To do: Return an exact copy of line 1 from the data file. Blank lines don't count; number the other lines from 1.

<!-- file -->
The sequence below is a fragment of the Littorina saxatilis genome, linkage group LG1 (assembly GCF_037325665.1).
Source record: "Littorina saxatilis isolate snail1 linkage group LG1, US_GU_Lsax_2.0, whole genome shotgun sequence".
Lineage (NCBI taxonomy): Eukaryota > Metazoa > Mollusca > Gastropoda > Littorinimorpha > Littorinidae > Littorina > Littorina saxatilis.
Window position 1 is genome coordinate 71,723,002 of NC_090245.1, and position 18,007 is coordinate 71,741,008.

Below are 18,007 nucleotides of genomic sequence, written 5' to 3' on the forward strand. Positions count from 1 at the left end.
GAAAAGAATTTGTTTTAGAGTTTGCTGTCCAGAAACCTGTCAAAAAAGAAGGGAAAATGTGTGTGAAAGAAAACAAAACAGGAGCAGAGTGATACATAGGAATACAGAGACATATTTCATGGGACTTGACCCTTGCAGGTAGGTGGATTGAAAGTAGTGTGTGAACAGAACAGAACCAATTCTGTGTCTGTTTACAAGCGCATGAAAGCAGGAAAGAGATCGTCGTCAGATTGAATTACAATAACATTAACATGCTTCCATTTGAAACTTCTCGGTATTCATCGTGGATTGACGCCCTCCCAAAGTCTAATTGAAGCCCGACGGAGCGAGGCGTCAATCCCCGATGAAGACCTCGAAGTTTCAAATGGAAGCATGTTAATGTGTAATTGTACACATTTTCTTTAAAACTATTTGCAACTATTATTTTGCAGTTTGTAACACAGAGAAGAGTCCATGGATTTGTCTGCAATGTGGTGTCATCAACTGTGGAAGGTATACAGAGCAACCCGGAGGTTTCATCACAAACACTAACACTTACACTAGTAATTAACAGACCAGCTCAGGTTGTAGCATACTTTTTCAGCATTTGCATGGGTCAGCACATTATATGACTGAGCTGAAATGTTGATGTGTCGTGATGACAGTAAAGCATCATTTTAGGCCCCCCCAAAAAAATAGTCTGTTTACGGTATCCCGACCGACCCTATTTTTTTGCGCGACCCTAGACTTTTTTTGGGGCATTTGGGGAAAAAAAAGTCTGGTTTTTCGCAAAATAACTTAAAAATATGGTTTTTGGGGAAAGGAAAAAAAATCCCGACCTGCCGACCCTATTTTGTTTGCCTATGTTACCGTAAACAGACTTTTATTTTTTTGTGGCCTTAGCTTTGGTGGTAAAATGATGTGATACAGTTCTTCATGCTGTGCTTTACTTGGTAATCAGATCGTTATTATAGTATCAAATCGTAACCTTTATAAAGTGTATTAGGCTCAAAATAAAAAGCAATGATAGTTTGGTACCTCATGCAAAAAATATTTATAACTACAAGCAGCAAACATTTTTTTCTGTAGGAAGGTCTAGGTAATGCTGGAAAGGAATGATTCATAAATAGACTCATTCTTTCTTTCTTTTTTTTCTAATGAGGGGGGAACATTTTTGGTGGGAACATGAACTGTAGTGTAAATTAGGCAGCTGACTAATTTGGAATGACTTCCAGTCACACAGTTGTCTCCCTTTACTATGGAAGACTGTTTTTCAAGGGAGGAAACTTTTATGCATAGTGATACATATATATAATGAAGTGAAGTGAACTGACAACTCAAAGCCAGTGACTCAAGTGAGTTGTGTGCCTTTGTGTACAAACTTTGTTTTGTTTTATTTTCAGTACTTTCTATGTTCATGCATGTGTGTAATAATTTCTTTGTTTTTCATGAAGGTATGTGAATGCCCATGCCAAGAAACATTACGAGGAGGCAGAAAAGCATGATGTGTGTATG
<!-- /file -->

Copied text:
The sequence below is a fragment of the Littorina saxatilis genome, linkage group LG1 (assembly GCF_037325665.1).